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is not new. It is, after all, the way organic life forms function. The distinction between the inorganic computers we use today and the organic computers of the future is simply the medium used to calculate or compare two values. Peeled down its bare essence, all digital computers do is one of two things: Either add two values together or compare two values and determine if they are the same. Inorganic computers are by definition rigid structures. Various metals and semiconductor materials are bonded to a non-conductive silica substrate to form the component parts of the arithmetic, logic and memory along with the necessary supporting circuitry. Organic computers appear to be self-supporting structures, in that the framework is integrated with the computational units, analogous to comparing a static office building to a kinetic sculpture. Initially, any nucleotide computer will need to be “manually assembled,” with the first functional parts becoming the tools to build ever more sophisticated organic devices. The mechanics of attaching Watson-Crick pairings into various forms to replicate the processes of AND gates, OR gates and NOT inverters for logic circuits and calculation engines are still speculative. Each model, however, has methodology for sculpting strands by coupling and decoupling assemblers. A compiler will be required to check the DNA coding to ensure problematic combinations of the Watson-Crick pairs have not been created inadvertently. Because of the nature of the limited number of pairings, it seems unlikely that any interpreted version of DNA coding is probable. However, it’s only a matter of time before true artificial intelligence is capable of passing the Turing test. The interface between the coder and the DNA engine is all speculative at this point. Researchers have been focusing their attention on the methodologies of connectivity between the component parts of nucleotides to establish a solid foundation for supporting DNA sculptures.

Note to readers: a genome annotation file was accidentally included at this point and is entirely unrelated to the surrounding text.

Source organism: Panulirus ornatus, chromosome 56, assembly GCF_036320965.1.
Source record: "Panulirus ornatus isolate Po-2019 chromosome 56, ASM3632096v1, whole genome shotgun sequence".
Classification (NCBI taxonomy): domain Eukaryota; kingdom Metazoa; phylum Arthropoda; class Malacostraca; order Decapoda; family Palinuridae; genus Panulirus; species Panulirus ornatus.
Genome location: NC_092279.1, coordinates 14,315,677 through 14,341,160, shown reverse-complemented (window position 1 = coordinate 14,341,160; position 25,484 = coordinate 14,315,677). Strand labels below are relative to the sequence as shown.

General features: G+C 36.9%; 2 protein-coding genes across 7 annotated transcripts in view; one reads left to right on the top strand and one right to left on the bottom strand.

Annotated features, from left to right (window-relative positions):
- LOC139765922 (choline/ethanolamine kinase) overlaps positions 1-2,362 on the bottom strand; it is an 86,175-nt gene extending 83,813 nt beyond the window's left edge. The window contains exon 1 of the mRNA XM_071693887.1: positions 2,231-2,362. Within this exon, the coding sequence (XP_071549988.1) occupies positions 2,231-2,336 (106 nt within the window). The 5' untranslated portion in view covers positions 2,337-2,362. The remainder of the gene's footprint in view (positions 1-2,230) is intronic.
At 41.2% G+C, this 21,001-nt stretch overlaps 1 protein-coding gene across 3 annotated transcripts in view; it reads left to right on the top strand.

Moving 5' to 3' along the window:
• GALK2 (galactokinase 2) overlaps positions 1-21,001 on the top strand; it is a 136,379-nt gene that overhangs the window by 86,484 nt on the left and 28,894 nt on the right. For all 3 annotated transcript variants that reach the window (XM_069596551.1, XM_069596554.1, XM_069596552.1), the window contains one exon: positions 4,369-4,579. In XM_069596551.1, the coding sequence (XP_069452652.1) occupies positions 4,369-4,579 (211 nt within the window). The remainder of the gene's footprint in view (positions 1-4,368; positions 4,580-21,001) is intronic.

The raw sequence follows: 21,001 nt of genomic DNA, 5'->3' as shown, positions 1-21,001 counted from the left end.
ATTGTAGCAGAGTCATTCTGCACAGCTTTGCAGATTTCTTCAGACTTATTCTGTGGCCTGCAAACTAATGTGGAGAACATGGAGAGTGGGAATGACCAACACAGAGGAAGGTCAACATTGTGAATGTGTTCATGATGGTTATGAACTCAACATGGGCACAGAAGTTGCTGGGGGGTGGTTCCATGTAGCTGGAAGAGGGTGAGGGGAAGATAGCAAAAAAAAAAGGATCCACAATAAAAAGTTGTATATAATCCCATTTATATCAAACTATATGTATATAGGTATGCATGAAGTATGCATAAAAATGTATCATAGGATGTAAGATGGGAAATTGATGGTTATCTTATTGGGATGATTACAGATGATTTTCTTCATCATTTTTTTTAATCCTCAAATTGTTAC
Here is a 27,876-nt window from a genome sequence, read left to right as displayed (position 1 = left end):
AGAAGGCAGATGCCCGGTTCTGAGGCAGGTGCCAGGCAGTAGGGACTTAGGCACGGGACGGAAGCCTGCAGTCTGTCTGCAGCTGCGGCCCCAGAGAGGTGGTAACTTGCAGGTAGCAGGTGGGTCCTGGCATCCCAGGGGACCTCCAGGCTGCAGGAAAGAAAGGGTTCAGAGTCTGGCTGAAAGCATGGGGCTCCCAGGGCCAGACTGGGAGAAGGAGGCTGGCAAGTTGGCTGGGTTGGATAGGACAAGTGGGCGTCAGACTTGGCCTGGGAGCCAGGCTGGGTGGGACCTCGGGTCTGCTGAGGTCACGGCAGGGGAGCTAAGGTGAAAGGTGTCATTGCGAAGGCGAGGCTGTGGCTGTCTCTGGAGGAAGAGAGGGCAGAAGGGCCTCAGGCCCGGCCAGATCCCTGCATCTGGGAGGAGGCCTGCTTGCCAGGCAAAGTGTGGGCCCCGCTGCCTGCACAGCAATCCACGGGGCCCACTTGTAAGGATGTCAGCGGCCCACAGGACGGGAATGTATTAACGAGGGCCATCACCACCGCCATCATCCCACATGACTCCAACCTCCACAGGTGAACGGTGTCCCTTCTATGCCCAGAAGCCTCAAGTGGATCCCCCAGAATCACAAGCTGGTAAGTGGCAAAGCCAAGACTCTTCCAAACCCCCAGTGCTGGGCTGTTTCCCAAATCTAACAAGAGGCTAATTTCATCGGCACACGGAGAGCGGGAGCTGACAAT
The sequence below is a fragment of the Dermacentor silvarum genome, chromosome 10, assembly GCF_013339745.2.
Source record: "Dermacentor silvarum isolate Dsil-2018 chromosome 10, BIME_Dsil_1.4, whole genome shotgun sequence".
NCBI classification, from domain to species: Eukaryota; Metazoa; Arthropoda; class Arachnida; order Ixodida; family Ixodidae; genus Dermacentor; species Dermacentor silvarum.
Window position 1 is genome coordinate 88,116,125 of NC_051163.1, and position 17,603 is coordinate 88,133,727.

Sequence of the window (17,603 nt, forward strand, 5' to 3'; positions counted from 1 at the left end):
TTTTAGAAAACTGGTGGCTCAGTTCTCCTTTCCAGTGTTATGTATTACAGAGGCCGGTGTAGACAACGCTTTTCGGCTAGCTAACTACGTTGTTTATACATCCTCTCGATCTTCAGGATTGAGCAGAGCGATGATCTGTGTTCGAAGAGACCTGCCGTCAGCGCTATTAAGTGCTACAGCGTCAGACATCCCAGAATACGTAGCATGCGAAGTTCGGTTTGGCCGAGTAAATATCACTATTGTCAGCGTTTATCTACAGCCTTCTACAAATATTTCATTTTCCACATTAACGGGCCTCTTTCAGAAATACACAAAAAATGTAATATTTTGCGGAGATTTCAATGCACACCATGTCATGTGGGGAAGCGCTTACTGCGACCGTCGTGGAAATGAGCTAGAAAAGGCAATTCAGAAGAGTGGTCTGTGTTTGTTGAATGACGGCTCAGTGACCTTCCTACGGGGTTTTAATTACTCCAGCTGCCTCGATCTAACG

Much as the initial research for LASER technology was focused on creating a beam of coherent light, the context of the frame was built before any attempts were made to modulate the beam to carry digital traffic. The same is true of the current state of the art in DNA programming. A more apropos analogy can be made regarding the development of computer languages. The microcode or basic instruction set had to be established and implemented before object code could be assembled to form a program capable of performing a task. As the nature of computer languages, higher level languages were developed to enable coders to perform tasks of ever-increasing complexity. DNA and nucleic programming will follow a similar development cycle. The future of DNA coding is bright. We already know the concept works, because organic life is a massive series of DNA programs running concurrently and independently of each other at the nanoscopic level, yet capable of complex interactions at macroscopic levels. The proof of concept has already been amply demonstrated by the hundreds of thousands of living species. The question isn’t “Can DNA be used as a computer language?” It is rather “How can we write DNA code that is capable of achieving productive results?” Today’s DNA researchers are already at work, with several proposals for handling the mechanical aspects of assembling nucleotides. It is only a matter of time and concentrated effort that stands between us and addressing DNA programs. Stay tuned for quantum leaps to be made in the realm of DNA programming and DNA computers as it will probably be the most natural module for integrating technology into humans. Read more:
A programming language for composable DNA circuits, by Andrew Phillips
Storing Clocked Programs Inside DNA: A Simplifying Framework for Nanocomputing, by Denniss Shasha
Peter Marino has been a lifetime science enthusiast with careers in fitness, web design and as a freelance writer for technology, web design and marketing magazines. He is currently the Senior Partner and CMO of reelWebDesign.com. He can be reached on Facebook at: Facebook.com/PeterMarinoShares or on Twitter: @reelWebDesign. Please ‘like’ the SwarmKnowledge Facebook fan page too to stay up on the latest news.